Table 3. Association of mortality with genotype, HbA1c and platelet morphology in non-diabetic participants

We further analyzed the association of mortality with HbA1c and platelet morphology (MPV, platelet count, and platelet mass) in separated genotypes to investigate possible genotype-specific effects (Table  4). In non-diabetic participants HbA1c > 5.5% (37 mmol/mol) up to <6.5% (48 mmol/mol) a significant positive relation was found between HbA1c level and all-cause mortality only in people with AxA2 genotype (Table  4), pointing to a combined effect of HbA1c and AxA2 genotype in this subgroup. For the participants with HbA1c ≤ 5.5% (37 mmol/mol), HbA1c was not significantly associated with mortality (Table  4). Non-significant negative associations of HbA1c level and risk of mortality were found in both genotype groups, which might imply higher risk of mortality in subjects with low level of HbA1c (HbA1c < 5.5% (37 mmol/mol)) (Table  4). In participants with genotype A1A1 and HbA1c < 5.5% (37 mmol/mol), platelet count, platelet mass and MPV were associated with the all-cause mortality (Table  4).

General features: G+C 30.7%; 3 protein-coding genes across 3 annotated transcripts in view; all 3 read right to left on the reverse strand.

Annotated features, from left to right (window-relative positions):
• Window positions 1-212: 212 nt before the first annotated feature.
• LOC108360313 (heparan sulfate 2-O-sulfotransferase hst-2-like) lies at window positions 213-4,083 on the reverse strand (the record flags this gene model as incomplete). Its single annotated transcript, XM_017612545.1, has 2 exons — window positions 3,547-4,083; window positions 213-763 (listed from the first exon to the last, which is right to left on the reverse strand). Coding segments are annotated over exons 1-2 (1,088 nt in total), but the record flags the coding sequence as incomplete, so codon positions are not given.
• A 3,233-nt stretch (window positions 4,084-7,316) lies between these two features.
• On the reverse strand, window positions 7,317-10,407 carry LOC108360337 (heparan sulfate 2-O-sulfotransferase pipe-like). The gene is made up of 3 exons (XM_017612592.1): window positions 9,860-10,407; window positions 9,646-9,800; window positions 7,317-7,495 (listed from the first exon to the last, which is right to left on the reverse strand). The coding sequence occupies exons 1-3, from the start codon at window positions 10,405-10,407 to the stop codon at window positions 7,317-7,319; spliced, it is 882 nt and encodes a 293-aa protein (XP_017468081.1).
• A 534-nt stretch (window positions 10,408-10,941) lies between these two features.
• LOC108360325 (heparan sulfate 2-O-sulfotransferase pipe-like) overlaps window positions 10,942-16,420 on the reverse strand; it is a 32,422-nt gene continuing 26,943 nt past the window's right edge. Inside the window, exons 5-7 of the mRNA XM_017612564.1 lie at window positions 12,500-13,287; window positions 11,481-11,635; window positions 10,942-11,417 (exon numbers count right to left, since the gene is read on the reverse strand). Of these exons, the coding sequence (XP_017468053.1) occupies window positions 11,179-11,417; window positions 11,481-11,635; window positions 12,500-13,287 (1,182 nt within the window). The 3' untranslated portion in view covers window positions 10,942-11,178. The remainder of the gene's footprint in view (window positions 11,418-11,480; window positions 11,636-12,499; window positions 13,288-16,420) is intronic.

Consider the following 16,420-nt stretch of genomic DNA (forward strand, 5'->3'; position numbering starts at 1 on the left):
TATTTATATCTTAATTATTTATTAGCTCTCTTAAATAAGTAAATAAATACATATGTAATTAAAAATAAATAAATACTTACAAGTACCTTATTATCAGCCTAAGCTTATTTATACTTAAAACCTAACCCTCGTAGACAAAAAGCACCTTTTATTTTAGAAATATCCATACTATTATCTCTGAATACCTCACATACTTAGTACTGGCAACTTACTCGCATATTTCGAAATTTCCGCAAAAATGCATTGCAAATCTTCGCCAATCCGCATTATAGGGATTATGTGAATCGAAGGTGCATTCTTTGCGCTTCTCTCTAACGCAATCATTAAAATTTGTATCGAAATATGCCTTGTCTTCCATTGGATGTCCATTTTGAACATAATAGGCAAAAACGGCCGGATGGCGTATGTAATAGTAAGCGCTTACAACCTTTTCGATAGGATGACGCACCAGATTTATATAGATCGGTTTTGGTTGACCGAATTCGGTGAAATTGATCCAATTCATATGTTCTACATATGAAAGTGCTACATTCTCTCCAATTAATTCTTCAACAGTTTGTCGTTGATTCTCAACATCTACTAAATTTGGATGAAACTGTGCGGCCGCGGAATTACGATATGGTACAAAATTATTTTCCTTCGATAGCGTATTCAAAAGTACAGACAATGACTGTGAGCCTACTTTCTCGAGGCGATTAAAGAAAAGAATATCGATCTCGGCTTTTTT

Table 4. Association of mortality with HbA1c and platelet morphology in non-diabetic participants according to PLA1A2 polymorphism

The hazard ratios of all-cause mortality in each decile of HbA1c level in all participants with different genotypes, taking HbA1c = 5.5% (37 mmol/mol) as reference is presented in Figure  1, corresponding data are shown in Table  5. The participants with genotype AxA2 had a high increase rate in relative risk from HbA1c = 5.5% (37 mmol/mol) to higher HbA1c, while in participants with genotype A1A1, the increase was much less pronounced. In the highest decile (HbA1c > 6.0% (42 mmol/mol)), the adjusted hazard ratio (95% CI) was 2.97 (1.07, 8.24) in people with genotype AxA2 compared to 1.35 (0.73, 2.51) in people with A1A1.